This UCAT percentile calculator will give you an estimated percentile for any overall UCAT score.

Your UCAT percentile essentially tells you how well you did compared to everyone else who sat the exam.

It’s incredibly important for how a university views your UCAT score as it can determine whether or not they choose to interview you or even give you an offer.

## UCAT Percentile Calculator

This UCAT percentile calculator uses your overall UCAT score. So that’s the four section scores (Verbal Reasoning, Decision Making, Quantitative Reasoning, and Abstract Reasoning) added together.

This is your overall scaled score, out of 3600, which is different from the raw marks you might get from a practice test.

If you’re not sure how to find this, check out my UCAT score calculator here.

Your percentile means, on average, you'd likely score better than X% of candidates.

So if you're in the 50th percentile, you'd score better than 50% of candidates, or if you're in the 99th percentile, you'd score better than 99% of people who sit the UCAT.

## How To Find Your UCAT Percentile

The easiest way to find your UCAT percentile is to enter your total UCAT score into the calculator above.

I designed the calculator to give you an estimated percentile using average data from the last 5 years.

It's not specific to any one particular year, but rather will give you an estimate of where a specified overall score would have placed you compared to the average performance of candidates in the recent past.

If you want to see where a score would have placed you in a specific year, you can find percentile data on the official UCAT test statistics page.

There's actually only relatively minor variation from year to year, so with a set score you can be reasonably certain which percentile range you'll be in after the actual exam.

It is however important to note that looking at past data and using the calculator above can give you an idea of which percentile you may end up in, but the only way to know for sure is after everyone has sat the UCAT and the UCAT Consortium releases the official test statistics.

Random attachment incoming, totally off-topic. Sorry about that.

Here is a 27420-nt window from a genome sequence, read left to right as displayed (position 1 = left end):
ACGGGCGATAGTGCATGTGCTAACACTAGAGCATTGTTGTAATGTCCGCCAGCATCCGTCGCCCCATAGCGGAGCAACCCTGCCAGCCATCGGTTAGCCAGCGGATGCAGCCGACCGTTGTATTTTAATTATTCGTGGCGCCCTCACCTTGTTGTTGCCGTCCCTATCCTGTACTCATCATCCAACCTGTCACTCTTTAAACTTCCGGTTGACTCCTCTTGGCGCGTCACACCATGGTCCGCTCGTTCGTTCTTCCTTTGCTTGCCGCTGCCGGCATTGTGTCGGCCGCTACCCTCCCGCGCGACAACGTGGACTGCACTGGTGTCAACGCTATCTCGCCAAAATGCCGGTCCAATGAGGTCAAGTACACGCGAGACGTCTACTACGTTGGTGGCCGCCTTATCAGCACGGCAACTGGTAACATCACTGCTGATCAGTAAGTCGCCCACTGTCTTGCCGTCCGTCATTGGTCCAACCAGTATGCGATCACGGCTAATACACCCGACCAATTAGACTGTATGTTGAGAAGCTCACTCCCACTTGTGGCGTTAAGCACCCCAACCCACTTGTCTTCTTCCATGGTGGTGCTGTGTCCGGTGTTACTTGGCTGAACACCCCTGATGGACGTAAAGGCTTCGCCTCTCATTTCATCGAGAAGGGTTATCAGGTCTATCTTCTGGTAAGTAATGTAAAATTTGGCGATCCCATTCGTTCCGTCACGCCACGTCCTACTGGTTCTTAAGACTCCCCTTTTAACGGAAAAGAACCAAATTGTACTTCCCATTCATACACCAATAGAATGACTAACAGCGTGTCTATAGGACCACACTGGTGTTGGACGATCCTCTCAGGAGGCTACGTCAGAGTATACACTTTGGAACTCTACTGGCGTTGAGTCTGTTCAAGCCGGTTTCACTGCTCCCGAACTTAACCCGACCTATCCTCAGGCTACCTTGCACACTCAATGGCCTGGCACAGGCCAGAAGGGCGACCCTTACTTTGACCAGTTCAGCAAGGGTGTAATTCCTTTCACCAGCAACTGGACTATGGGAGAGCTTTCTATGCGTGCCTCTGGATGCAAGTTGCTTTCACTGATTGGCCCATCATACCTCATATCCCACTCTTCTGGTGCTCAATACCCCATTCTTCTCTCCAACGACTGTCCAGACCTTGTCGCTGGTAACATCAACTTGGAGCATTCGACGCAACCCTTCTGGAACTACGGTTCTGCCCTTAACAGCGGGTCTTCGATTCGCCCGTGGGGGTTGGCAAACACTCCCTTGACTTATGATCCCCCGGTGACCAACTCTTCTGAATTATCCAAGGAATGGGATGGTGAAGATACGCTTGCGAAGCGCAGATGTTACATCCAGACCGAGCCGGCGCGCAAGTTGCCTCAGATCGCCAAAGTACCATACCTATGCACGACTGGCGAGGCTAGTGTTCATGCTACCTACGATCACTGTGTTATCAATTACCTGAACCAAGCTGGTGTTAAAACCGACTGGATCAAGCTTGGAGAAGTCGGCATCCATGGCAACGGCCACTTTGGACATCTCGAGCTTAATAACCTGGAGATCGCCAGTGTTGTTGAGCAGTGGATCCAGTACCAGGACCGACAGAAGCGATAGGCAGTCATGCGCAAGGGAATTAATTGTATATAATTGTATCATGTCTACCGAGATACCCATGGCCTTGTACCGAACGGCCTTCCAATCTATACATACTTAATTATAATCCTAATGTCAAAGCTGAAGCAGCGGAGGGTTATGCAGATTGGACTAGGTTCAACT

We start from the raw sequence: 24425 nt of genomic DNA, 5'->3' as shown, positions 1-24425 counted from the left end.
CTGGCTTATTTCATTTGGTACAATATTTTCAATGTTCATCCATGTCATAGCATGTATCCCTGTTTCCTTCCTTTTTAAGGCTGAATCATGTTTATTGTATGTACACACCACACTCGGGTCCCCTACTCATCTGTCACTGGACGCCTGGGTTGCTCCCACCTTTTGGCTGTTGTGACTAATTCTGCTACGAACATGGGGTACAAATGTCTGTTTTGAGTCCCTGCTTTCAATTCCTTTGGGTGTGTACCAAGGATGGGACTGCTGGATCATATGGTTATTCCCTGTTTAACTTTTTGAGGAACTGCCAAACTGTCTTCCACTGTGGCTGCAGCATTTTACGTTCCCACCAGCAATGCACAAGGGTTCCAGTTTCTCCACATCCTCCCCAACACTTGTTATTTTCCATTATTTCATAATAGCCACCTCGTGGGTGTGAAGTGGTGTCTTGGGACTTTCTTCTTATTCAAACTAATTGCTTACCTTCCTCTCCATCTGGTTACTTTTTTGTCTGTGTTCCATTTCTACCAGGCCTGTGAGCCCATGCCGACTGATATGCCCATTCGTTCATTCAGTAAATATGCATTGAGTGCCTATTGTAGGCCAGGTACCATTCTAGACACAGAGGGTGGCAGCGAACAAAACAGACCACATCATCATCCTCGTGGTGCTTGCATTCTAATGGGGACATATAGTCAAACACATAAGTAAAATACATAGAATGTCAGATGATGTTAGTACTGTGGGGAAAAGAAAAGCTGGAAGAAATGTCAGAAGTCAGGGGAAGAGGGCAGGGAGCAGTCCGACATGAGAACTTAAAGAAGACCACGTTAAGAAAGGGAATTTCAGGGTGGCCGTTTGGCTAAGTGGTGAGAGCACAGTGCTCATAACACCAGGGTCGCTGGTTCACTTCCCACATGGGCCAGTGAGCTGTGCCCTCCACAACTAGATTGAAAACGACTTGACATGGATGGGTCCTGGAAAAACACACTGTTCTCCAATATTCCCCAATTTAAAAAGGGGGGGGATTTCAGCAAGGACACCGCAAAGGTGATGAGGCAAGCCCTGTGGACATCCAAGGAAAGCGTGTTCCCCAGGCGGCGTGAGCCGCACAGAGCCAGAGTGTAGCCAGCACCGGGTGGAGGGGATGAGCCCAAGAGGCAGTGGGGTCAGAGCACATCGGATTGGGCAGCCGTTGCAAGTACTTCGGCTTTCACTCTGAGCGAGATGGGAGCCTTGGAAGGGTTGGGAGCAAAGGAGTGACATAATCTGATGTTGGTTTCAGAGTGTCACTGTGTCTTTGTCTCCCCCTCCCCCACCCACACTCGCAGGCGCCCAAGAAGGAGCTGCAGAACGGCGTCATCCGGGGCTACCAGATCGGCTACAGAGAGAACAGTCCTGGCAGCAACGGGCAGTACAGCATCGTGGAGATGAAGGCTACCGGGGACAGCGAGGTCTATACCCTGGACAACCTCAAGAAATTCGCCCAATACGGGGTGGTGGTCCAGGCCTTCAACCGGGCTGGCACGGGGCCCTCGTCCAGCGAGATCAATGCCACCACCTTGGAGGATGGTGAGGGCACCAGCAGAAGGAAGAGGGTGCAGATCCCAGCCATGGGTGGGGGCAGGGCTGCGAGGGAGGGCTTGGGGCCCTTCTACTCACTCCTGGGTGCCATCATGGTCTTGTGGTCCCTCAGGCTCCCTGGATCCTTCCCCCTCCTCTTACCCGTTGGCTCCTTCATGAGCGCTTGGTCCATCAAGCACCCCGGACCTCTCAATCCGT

You can get a 'best guess' of how you'll compare to other students, but the only way to know for sure is for everyone to do the UCAT.

## How UCAT Percentiles Are Calculated

UCAT percentiles can only actually be calculated after everyone has sat the exam for that particular year.

Let's say one year 40,000 people sat the UCAT.

Everyone's scores are then lined up in order from best to worst, with the best at the top of the list and the worst at the bottom.

You've now got 40,000 different scores in order.

If you then wanted to determine what percentile a score of say 3000 was, you'd go up the list, from bottom to top, until you found someone who'd got a total score of 3000.

A score of 3000 is pretty high so would likely be near the top of the list.

Once you found the score of 3000 in the ordered list, you'd count how many up from the bottom of the list you were.

Out of the 40,000 scores, you may have had to count up 36,800 scores until you got up to an overall score of 3000.

You then take this 36,800 and calculate what percentage of the original 40,000 this is.

So (36,800 Γ· 40,000) x 100 = 92

So a score of 3000 would have put you in the 92nd percentile, meaning that score was a better than what 92% of other candidates achieved.

To find out how the UCAT itself is scored, check out this article.

## Why Your UCAT Percentile Is Important

Your UCAT percentile is important because it puts your score into perspective against the backdrop of everyone else who took the test that year.

You may get a particularly high UCAT score when you come to take the exam, but if everyone that year gets a particularly high UCAT score then it becomes less impressive and more likely that the test questions were just a bit easier than normal.

Because of this, many universities actually use your UCAT percentile, or indeed calculate their own percentile ranges, to decide which medicine applicants to interview or give offers to.

**Your UCAT percentile shows how you stack up against your direct competition.**

Some medical schools may calculate their own percentiles in much the same way as the UCAT Consortium does, but instead of using every test taker they only consider applicants to their medical school.

So they'll list everyone who applied to the medical school in order of their overall UCAT score and then divide the list into deciles or indeed percentiles.

A medical school then may choose only to interview candidates from the top 50 percentiles, or whatever they might choose.

For example, the University of Aberdeen ranks all their applicants by UCAT score and then depending on where in these percentile ranges you fall, youβre allocated anywhere from 3-60 points in their selection process.

## Final Thoughts

Calculating your percentile can be a good way to see how a particular UCAT score actually translates to how others perform in similar situations.

A score of 2800 out of 3600 doesn't necessarily mean a huge amount, but doing better than 86% of other candidates is a lot more tangible.

Use the UCAT percentile calculator to see how you're progressing against the average as you revise, but just be aware that it isn't perfect and you'll only truly know how you did after the exam.